The Post-Intelligencer reported that “a pitched battle between a pile-driving crew working for Elliot Bay Yacht Club and employees of the Erickson Mill Company…was narrowly averted yesterday at noon…” The paper failed to mention that the battle was narrowly averted by the threat of deadly force.

The Seattle Yacht Club officially merged with the Elliot Bay Yacht Club later that year, and the battle of Elliott Bay became part of its legacy.

Resources: The Centennial History of the Seattle Yacht Club 1892-1992

Smugglers on the Sound

Puget Sound has always been smugglers’ water–two thousand miles of crumpled shoreline sprawled across two countries often at political odds. It has been the haunt of sailors smuggling Chinese and opium, whiskey and wool, men like Blue Jay Jimmy and the infamous Smuggler Kelly who smelled badly and whose name was used by exasperated mothers to frighten their children into obedience.

Settlers on the Sound considered it onerous to pay duty on products more cheaply available in Canada, especially Canadian whiskey, and the citizens of Port Townsend were very fond of whiskey. It was said you could dig ten feet deep on Water Street and still smell the cheap whiskey saturating the soil.

Folklore has it that the term bootlegger was derived from the common practice of Port Townsend sailors tucking bottles of whiskey into their high sea boots when returning from Canada.

A brisk trade smuggling Chinese immigrants from Canada developed following passage of the Chinese Exclusion Act in 1882. Bigots may have resented the thrifty Chinese but their cheap labor was needed and men like Smuggler Kelly filled the need, usually landing their cargo on a remote shore in the dark of a moonless night. Where the Chinese labored, opium also became a commodity.

Prohibition was popular in Washington state until it became law. Most men found that having neither a job nor a drink was an insufferable burden. Supplying liquor illegally provided an income for many during the Great Depression. An entire economy was supported by bootlegging— an army of office workers, accountants, teamsters, lawyers, mechanics, salesmen, and boat crews—including at least one legitimate boatyard.

The Blanchard Boat Company of Ballard was struggling during the Depression. Commissions for new boats were non-existent; even repair work was rare. N.J. Blanchard, the man later responsible for building the famous Blanchard Knockabouts, kept his yard afloat building open launches. They were politely called fast commuters but were in fact rum-runners, all engine and cockpit, designed to carry a light load faster than the Coast Guard could follow.

Not only did N.J. build rum-runners, he ran liquor for Roy Olmstead, the Seattle police lieutenant who decided that being a bootlegger was more profitable than jailing one. Besides becoming Seattle’s largest employer, Olmstead pioneered Seattle radio. His wife broadcast a program of children’s nursery rhymes from their home in the Mount Baker district. All of Olmstead’s boats listened religiously to the broadcast which included encoded instructions. The station call signs were KFQX, later to become KOMO.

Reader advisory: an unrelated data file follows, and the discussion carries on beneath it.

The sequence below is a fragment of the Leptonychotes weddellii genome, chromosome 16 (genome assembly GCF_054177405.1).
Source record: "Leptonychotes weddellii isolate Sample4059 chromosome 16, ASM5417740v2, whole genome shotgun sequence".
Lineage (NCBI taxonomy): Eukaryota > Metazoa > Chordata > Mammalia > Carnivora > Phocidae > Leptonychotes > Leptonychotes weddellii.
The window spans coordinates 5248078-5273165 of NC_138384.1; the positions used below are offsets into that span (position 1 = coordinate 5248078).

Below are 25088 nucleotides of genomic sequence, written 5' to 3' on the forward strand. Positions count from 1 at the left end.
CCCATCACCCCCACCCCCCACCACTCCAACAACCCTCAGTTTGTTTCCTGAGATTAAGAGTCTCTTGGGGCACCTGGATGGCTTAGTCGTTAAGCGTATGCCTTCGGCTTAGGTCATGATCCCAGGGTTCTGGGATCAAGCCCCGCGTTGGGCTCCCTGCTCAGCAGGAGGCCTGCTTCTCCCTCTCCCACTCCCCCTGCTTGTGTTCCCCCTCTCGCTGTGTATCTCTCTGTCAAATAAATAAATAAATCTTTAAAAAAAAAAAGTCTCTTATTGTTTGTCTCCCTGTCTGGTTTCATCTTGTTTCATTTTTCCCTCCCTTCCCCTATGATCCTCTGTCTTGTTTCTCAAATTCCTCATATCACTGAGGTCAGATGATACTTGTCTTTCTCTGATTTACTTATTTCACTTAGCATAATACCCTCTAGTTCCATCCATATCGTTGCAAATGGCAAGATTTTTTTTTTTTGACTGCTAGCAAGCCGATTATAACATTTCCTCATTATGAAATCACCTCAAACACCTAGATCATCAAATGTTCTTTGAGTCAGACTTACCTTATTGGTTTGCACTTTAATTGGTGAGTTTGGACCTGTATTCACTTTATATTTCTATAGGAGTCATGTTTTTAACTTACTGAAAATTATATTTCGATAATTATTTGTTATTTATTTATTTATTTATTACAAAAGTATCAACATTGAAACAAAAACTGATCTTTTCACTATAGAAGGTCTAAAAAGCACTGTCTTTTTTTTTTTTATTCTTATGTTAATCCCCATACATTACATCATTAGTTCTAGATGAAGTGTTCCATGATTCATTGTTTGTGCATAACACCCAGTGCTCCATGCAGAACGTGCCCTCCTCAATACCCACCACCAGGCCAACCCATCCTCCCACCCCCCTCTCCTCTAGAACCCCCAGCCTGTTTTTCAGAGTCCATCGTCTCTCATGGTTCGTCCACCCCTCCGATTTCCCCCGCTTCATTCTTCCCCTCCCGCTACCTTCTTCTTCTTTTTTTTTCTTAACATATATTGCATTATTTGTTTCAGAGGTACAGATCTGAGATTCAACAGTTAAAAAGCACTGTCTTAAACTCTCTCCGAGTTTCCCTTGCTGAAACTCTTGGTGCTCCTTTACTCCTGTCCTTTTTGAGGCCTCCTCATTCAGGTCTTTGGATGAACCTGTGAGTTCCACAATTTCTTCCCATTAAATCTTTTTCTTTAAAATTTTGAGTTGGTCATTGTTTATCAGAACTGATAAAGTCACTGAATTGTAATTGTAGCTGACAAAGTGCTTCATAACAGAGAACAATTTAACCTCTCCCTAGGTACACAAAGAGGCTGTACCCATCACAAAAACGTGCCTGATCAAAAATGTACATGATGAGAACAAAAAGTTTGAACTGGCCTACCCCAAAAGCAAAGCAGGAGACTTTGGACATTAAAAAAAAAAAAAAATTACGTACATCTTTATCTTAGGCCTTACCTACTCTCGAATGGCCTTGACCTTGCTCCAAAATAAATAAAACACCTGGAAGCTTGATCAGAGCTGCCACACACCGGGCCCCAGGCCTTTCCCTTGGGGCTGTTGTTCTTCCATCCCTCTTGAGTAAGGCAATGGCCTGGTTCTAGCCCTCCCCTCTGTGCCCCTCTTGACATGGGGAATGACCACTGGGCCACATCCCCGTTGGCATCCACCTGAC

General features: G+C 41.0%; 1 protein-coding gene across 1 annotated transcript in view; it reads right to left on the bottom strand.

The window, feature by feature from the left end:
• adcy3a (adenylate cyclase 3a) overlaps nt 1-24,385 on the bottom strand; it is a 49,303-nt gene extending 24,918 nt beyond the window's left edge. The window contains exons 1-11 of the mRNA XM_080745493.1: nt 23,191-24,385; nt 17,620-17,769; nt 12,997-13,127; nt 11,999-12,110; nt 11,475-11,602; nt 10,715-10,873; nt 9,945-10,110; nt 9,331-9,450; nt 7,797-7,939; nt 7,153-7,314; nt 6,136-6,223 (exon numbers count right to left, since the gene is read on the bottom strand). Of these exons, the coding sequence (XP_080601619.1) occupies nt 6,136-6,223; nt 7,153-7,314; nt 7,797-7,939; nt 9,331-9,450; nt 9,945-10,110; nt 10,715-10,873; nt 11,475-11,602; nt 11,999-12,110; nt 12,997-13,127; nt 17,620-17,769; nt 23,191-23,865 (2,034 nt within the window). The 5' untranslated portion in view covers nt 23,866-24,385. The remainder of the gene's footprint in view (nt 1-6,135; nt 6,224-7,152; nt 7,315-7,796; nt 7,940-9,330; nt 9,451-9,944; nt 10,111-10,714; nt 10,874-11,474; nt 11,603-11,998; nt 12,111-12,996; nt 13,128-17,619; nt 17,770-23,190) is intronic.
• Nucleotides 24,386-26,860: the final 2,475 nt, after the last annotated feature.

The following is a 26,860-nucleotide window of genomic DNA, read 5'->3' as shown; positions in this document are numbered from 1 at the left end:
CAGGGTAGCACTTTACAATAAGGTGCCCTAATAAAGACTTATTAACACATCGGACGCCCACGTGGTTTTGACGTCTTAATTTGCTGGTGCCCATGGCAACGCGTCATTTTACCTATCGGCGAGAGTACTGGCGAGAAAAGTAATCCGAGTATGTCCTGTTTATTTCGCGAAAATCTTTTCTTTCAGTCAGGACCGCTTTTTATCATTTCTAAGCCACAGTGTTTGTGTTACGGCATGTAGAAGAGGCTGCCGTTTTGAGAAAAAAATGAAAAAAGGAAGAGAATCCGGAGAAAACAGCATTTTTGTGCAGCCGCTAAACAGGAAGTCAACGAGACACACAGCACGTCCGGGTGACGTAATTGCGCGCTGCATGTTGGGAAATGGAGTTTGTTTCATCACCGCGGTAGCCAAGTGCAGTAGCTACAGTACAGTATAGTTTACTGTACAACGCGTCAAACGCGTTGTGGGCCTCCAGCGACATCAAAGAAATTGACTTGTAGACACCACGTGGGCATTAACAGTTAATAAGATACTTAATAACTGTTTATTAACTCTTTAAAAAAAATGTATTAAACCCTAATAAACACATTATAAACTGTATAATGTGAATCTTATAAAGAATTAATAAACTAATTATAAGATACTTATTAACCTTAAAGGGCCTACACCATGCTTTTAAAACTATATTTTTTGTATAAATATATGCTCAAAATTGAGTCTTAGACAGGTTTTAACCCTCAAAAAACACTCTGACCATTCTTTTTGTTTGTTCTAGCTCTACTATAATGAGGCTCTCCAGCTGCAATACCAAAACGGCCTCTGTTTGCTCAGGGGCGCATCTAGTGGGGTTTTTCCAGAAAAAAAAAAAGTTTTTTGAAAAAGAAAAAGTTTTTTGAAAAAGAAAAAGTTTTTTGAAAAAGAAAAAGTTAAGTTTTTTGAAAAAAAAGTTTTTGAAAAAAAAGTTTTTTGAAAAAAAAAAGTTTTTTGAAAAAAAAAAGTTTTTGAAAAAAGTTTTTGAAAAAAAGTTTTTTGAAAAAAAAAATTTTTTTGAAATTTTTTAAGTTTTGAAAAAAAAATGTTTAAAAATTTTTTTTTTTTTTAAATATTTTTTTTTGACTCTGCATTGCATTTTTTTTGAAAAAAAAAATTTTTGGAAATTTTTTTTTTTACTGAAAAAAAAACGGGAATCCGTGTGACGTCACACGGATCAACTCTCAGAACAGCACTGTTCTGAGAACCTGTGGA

Olmstead loaded liquor onboard old schooners in Victoria, B.C., then offloaded them into small boats among the islands of Haro Strait. He preferred smuggling in foul weather to avoid interdiction by the authorities and hijacking by the competition. His boats drove at flank speed through squalls as dark as sin, their running lights doused, and landed crates of liquor on isolated wharves, at boatyards, and even yacht club floats.

In his autobiography Knee Deep in Shavings, Norm Blanchard wrote, "Every cabbie in town knew that for the right price, a customer could get a bottle of bootleg whiskey at the Seattle Yacht Club." Most of that whiskey was supplied by Roy Olmstead and likely delivered to the dock by his father, N.J. Blanchard.

I have a copy of The Centennial History of the Seattle Yacht Club 1892 – 1992. Oddly, I have yet to find a reference in it to smuggling or bootlegging.

The Dying of the Dix

On November 18, 2006, an excursion vessel departed the Seattle waterfront before mid-day and steamed to a position off Duwamish Head where, at 12:00 pm precisely, a wreath was cast adrift on Puget Sound to mark the grave of a vessel that sank a hundred years earlier.

On that day in 1906, the passenger vessel Dix departed Colman Dock, Seattle, at 7:00 pm, bound for Port Blakely, a 40 minute passage to the far side of Puget Sound. She was steaming at 10.5 knots on a clear, calm night. At 7:42 pm the Dix was struck amidships by the steam schooner Jeanie and sank. The captain’s pocket watch stopped at the moment he was thrown clear of the deck into the Sound.

Continue reading The Dying of the Dix

Wild Man

When they brought John Tornow’s body to the undertaker’s on April 20, 1913 he had already been dead three days. The streets of the small Washington town of Montesano were filled with jostling crowds. They had come to see the dead man’s face, to touch his burlap clothing, to breathe the scent of decay. They had come to reassure themselves that John Tornow was truly dead and, through some inexplicable communion, to share in the dead man’s power.

Continue reading Wild Man